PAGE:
Presenters: Steven Gilmore, PharmD, BCOP, McKesson Specialty Health, The Woodlands, TX; Melissa Carroll, PharmD, McKesson Specialty Health, The Woodlands, TX
Co-Authors: Elizabeth Koselke, PharmD, BCOP, McKesson Specialty Health, The Woodlands, TX; Shannon Hough, PharmD, BCOP, McKesson Specialty Health, The Woodlands, TX
BACKGROUND: Tumor lysis syndrome (TLS) is a life-threatening oncologic emergency, resulting in hyperuricemia, hyperkalemia, hyperphosphatemia, and hypocalcemia. Single, fixed-dose rasburicase administration has been evaluated as an effective strategy in the management of hyperuricemia in the hospital setting, but it has not yet been validated within ambulatory community oncology practices. The US Oncology Network (TUSON) is affiliated with approximately 1400 physicians within 500 cancer treatment locations throughout the United States and served as the location for this intervention.
OBJECTIVE: To evaluate and optimize the dosing strategy for rasburicase in the management of TLS-associated hyperuricemia in TUSON.
METHOD: TUSON reviewed and revised a networkwide guideline to standardize rasburicase dosing from a previously recommended fixed dose of 4.5 mg or 7.5 mg to 3 mg or 6 mg for outpatient rasburicase use for the management and prevention of TLS. Additional updates included changes to the standard order template names and default rasburicase dosing. The electronic health records (EHRs) were reviewed retrospectively. A structured data export from the EHRs was used to evaluate rasburicase dosing in all patients who received a rasburicase dose within TUSON as a primary end point. A retrospective chart review of randomly selected patients evaluated the secondary end points and rasburicase dose, pre- and postrasburicase uric acid levels, and internal guideline concordance. The primary outcome was the mean dose of rasburicase among all patients who received rasburicase treatment over a period of 3 months before and after the guideline revision. The secondary outcomes included the internal guideline concordance, indication, and uric acid normalization (<8 mg/dL) within 24 hours of receiving the rasburicase dose(s).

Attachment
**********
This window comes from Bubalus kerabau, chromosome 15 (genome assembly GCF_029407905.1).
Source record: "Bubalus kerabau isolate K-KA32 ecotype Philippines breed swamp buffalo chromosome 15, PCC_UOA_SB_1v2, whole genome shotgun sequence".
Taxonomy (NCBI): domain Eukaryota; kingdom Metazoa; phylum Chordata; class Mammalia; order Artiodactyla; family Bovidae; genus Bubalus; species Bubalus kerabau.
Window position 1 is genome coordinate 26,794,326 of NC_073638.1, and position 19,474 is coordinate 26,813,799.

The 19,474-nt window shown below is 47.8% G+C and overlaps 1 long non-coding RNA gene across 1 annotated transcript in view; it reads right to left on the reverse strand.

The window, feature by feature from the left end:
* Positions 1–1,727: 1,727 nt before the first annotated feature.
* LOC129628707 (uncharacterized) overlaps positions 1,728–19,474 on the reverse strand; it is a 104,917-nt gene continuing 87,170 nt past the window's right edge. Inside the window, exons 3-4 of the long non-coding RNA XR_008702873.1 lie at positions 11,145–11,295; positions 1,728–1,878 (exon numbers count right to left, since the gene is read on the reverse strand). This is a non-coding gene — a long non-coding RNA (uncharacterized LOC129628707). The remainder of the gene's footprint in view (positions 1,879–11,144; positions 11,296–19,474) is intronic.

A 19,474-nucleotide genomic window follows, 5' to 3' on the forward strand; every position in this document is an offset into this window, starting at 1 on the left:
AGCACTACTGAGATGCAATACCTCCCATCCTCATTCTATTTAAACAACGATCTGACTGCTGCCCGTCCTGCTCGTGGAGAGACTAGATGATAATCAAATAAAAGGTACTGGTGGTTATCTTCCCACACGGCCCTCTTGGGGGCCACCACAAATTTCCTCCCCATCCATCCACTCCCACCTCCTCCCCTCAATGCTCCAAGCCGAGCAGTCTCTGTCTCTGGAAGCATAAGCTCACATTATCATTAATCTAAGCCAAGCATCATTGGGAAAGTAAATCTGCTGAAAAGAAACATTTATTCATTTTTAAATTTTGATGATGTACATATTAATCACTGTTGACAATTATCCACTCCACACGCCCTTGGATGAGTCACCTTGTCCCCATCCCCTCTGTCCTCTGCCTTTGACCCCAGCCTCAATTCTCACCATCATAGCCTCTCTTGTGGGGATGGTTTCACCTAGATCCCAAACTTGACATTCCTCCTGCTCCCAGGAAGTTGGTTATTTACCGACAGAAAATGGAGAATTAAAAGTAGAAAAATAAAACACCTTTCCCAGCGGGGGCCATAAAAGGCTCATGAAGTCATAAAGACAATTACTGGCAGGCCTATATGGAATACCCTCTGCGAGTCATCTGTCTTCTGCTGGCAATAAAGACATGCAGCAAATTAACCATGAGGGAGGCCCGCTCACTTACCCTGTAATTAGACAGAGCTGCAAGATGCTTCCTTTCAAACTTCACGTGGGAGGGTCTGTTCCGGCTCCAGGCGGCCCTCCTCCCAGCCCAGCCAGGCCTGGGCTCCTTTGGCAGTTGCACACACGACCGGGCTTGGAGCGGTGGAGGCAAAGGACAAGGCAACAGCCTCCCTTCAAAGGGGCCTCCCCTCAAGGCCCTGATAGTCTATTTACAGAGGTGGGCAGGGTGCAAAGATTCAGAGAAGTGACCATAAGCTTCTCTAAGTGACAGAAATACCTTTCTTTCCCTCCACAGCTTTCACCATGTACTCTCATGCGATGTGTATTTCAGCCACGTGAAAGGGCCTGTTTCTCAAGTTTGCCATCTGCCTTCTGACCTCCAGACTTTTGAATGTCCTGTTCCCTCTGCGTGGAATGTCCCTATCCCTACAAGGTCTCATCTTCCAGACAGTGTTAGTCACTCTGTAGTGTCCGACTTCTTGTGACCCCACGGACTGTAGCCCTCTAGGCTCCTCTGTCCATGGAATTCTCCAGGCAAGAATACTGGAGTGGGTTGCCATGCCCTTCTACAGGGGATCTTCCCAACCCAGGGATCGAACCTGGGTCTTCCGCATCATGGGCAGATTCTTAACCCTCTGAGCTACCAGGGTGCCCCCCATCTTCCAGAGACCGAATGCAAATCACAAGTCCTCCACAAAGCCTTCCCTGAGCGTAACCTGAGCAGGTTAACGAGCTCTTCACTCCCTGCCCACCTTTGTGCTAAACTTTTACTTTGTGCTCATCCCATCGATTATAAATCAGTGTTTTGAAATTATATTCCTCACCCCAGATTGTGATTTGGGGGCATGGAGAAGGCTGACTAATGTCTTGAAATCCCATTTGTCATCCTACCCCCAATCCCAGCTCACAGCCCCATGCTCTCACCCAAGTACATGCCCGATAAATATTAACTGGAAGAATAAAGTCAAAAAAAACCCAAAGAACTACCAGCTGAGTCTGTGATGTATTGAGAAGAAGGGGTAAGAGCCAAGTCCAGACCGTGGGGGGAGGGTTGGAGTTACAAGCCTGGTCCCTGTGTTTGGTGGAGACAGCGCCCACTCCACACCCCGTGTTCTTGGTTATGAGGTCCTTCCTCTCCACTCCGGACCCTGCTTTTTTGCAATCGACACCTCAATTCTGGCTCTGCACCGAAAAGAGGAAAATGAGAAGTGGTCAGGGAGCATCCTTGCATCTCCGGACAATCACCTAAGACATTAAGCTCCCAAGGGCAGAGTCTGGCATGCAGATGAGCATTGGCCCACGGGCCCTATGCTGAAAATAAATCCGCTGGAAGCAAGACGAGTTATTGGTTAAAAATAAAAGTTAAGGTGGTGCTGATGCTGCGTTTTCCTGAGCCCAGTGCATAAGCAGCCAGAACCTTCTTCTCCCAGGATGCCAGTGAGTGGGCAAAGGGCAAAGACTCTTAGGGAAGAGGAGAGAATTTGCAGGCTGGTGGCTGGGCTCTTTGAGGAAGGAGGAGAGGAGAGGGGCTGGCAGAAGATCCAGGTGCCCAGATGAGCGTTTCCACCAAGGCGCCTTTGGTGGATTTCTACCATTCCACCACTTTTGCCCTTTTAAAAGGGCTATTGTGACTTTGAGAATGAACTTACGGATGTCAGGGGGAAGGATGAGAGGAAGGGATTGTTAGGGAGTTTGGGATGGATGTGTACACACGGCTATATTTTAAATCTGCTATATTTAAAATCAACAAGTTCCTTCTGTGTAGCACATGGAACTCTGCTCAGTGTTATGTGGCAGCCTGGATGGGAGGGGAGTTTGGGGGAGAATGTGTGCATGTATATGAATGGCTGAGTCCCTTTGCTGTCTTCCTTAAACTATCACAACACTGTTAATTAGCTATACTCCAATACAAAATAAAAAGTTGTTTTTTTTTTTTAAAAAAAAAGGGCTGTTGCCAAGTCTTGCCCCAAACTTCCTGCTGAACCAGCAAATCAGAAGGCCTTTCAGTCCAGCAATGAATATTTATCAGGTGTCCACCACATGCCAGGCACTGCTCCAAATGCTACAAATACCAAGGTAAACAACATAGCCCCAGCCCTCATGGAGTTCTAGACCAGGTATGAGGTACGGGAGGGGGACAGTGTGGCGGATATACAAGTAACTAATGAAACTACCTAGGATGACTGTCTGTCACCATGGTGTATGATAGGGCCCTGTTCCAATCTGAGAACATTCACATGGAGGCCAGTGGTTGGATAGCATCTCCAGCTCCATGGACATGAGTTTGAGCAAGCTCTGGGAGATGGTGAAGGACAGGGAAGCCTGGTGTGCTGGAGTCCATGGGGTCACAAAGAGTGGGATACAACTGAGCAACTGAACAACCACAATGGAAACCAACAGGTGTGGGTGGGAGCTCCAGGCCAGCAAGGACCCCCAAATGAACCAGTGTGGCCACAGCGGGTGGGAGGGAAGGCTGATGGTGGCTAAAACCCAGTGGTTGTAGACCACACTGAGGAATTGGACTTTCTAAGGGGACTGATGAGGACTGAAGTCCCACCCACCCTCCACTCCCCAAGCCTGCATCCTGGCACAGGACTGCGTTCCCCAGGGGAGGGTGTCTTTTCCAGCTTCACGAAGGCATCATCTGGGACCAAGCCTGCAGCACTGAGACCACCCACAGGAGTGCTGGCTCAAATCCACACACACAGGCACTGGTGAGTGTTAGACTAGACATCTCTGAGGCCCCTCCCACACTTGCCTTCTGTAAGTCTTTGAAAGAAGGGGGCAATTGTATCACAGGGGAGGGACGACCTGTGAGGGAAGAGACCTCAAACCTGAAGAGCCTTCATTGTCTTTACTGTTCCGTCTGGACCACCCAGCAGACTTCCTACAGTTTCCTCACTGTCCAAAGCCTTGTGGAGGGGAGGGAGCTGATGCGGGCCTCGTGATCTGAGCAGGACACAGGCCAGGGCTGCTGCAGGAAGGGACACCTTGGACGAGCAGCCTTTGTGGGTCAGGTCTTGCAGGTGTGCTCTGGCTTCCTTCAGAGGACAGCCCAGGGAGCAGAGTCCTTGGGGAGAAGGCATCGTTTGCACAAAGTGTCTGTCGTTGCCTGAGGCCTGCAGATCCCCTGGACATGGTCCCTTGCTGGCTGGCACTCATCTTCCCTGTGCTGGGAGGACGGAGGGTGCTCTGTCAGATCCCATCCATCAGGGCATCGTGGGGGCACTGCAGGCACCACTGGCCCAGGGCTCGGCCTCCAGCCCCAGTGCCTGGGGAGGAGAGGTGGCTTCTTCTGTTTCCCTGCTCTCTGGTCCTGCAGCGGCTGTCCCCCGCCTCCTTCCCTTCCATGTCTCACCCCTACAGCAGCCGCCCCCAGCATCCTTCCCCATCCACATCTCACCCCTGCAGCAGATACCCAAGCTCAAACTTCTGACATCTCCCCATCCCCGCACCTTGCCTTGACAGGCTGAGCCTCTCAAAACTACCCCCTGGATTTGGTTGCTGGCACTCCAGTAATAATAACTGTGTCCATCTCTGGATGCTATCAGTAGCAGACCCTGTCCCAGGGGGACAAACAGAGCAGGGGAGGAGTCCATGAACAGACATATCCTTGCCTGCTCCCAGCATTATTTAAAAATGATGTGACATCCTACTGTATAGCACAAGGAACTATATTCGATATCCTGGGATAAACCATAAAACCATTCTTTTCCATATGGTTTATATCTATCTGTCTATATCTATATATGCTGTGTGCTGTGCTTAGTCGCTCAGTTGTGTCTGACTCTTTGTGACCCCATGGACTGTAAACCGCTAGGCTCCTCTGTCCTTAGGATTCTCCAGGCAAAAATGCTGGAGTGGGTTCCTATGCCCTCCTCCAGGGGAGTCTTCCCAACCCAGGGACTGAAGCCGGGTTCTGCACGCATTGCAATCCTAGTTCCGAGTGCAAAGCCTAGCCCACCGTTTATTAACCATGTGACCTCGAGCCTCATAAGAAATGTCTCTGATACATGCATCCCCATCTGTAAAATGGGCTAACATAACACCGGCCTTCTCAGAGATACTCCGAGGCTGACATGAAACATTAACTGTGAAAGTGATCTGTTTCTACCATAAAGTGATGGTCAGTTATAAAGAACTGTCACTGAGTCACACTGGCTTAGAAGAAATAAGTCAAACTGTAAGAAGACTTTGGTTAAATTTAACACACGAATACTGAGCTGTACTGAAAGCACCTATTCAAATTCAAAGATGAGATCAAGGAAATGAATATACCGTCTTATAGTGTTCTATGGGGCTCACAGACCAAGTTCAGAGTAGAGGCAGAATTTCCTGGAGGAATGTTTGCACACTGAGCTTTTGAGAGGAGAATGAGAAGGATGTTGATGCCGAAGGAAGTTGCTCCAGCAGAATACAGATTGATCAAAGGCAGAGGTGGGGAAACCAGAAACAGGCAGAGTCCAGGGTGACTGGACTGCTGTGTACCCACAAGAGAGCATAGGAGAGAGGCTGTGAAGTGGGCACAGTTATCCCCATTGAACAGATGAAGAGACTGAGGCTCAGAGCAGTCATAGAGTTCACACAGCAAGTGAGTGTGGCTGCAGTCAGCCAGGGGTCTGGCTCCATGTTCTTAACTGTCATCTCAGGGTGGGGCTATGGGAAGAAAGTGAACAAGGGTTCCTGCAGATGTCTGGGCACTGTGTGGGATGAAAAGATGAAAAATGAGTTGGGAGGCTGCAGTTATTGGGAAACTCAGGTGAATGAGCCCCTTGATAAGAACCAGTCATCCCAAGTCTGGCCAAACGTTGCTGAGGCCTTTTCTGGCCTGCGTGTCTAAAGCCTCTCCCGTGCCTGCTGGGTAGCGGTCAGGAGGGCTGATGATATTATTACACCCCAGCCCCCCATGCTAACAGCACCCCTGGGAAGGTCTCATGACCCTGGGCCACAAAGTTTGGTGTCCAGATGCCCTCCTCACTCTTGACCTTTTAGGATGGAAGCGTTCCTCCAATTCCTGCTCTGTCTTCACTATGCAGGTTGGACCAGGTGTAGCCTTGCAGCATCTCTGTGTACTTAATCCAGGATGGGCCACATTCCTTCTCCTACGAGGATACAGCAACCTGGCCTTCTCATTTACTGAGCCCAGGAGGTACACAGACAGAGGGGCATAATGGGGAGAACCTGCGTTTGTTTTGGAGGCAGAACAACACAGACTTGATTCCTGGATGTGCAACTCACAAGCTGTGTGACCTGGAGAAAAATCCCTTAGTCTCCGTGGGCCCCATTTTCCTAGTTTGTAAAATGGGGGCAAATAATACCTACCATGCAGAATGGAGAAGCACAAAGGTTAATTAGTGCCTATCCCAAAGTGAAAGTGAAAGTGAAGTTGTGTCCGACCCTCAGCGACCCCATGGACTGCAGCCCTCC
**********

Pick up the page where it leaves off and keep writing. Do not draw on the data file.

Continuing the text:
RESULTS: The primary analysis included 291 patients (N = 128 prerevision and N = 163 postrevision). The primary outcome of mean rasburicase dose was reduced in the postrevision population compared with the prerevision population (mean, 6.2 mg prerevision vs 4.5 mg postrevision). A total of 50 patients were included for the secondary analysis, including 25 patients each in the prerevision and postrevision populations. Guideline concordance was identified in 12 patients (48%) and 16 patients (64%), and uric acid normalization occurred in 14 patients (56%) and 16 patients (64%) before and after the guideline revision, respectively. In addition, repeat rasburicase dosing was reduced after the guideline revision (24% prerevision vs 12% postrevision).
CONCLUSION: Guideline revision and EHR modification resulted in a 27% reduction in the mean rasburicase dose and a 50% reduction in repeat rasburicase dosing, without a negative impact on clinical efficacy; this is associated with potential cost-savings in a large network of community oncology practices. In addition, guideline concordance increased after revision.
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